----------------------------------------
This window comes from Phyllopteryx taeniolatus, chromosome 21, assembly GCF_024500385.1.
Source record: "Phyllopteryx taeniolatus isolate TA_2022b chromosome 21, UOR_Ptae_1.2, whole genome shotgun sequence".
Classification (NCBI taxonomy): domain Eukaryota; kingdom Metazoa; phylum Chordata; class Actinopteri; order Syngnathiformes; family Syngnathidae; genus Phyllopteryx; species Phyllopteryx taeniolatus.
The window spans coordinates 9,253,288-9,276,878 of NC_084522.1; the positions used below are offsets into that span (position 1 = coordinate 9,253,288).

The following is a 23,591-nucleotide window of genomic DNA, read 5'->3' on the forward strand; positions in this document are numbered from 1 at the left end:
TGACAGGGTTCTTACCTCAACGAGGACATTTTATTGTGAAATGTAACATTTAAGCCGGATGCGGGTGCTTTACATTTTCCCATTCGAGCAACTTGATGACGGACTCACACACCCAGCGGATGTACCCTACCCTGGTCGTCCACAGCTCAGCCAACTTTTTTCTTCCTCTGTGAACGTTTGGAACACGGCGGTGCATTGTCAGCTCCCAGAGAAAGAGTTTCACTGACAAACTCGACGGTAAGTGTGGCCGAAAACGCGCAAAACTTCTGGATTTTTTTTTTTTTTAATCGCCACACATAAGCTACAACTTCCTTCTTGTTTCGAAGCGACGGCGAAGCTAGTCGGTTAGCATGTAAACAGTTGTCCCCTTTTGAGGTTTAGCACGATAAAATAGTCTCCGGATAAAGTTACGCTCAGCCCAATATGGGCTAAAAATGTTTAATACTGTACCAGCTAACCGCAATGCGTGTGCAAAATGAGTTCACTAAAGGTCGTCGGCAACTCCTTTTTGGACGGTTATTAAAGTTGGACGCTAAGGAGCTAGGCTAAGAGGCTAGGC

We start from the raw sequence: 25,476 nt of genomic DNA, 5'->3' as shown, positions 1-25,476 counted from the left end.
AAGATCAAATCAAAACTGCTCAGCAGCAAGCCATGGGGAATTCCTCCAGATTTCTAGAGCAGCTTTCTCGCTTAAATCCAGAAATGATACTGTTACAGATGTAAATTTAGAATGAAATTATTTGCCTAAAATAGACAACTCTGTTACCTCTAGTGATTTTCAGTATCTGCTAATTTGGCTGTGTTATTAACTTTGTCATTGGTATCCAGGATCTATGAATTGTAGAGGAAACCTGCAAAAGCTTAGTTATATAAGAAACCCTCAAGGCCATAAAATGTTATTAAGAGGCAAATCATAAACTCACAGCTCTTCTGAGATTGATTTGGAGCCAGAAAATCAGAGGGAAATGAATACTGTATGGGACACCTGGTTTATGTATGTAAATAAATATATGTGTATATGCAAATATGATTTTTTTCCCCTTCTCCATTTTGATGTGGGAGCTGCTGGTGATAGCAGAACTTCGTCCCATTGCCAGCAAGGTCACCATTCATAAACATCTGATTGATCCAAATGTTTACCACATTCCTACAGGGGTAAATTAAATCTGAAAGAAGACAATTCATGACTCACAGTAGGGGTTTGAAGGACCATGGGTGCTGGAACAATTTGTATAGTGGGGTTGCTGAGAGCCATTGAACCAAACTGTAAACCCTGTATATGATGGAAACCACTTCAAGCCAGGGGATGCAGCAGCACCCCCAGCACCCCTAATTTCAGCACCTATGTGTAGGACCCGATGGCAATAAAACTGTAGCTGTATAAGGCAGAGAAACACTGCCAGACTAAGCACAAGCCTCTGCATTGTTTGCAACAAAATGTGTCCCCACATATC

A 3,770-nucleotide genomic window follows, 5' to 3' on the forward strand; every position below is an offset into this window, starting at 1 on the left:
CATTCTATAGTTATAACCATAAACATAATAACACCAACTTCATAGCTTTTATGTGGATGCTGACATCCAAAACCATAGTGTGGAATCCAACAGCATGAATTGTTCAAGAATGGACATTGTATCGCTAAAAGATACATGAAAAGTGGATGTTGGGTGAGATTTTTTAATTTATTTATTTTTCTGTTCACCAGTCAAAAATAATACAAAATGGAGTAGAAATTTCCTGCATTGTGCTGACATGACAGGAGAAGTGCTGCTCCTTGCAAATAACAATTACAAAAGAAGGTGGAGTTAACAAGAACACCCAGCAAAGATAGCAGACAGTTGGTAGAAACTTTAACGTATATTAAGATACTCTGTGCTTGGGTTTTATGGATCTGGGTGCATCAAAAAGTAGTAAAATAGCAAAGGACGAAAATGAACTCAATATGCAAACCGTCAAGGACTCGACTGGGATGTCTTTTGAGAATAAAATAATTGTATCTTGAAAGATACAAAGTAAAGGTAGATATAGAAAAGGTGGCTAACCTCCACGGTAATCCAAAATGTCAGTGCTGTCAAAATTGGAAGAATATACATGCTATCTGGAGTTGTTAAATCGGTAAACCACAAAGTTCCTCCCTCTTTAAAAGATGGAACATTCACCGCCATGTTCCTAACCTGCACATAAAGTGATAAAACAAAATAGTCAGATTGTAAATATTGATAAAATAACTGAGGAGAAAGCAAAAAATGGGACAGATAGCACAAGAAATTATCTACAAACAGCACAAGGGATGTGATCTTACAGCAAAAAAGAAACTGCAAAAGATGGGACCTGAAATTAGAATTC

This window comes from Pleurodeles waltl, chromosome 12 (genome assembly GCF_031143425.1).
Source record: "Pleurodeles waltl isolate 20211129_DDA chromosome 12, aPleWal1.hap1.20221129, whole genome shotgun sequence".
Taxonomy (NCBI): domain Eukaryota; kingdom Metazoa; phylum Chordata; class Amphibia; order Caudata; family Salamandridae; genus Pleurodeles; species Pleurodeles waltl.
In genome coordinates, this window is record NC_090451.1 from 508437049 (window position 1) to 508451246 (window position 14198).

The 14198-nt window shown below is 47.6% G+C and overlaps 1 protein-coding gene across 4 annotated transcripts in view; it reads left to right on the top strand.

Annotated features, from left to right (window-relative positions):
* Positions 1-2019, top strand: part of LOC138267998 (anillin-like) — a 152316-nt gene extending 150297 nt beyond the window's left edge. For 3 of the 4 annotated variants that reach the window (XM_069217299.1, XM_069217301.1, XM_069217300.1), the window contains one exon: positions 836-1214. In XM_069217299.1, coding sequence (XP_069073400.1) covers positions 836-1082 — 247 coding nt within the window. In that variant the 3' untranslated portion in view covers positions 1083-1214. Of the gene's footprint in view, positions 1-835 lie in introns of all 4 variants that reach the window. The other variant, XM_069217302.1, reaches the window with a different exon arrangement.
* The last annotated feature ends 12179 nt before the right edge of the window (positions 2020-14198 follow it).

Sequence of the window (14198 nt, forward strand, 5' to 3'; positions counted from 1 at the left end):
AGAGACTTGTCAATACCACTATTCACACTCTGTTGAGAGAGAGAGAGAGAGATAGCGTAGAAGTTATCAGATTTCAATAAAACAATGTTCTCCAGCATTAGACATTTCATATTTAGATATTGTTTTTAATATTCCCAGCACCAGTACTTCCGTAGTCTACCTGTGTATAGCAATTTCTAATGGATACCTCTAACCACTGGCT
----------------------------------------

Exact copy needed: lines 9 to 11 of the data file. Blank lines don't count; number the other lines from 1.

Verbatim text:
A 3,770-nucleotide genomic window follows, 5' to 3' on the forward strand; every position below is an offset into this window, starting at 1 on the left:
CATTCTATAGTTATAACCATAAACATAATAACACCAACTTCATAGCTTTTATGTGGATGCTGACATCCAAAACCATAGTGTGGAATCCAACAGCATGAATTGTTCAAGAATGGACATTGTATCGCTAAAAGATACATGAAAAGTGGATGTTGGGTGAGATTTTTTAATTTATTTATTTTTCTGTTCACCAGTCAAAAATAATACAAAATGGAGTAGAAATTTCCTGCATTGTGCTGACATGACAGGAGAAGTGCTGCTCCTTGCAAATAACAATTACAAAAGAAGGTGGAGTTAACAAGAACACCCAGCAAAGATAGCAGACAGTTGGTAGAAACTTTAACGTATATTAAGATACTCTGTGCTTGGGTTTTATGGATCTGGGTGCATCAAAAAGTAGTAAAATAGCAAAGGACGAAAATGAACTCAATATGCAAACCGTCAAGGACTCGACTGGGATGTCTTTTGAGAATAAAATAATTGTATCTTGAAAGATACAAAGTAAAGGTAGATATAGAAAAGGTGGCTAACCTCCACGGTAATCCAAAATGTCAGTGCTGTCAAAATTGGAAGAATATACATGCTATCTGGAGTTGTTAAATCGGTAAACCACAAAGTTCCTCCCTCTTTAAAAGATGGAACATTCACCGCCATGTTCCTAACCTGCACATAAAGTGATAAAACAAAATAGTCAGATTGTAAATATTGATAAAATAACTGAGGAGAAAGCAAAAAATGGGACAGATAGCACAAGAAATTATCTACAAACAGCACAAGGGATGTGATCTTACAGCAAAAAAGAAACTGCAAAAGATGGGACCTGAAATTAGAATTC

This window comes from Pleurodeles waltl, chromosome 12 (genome assembly GCF_031143425.1).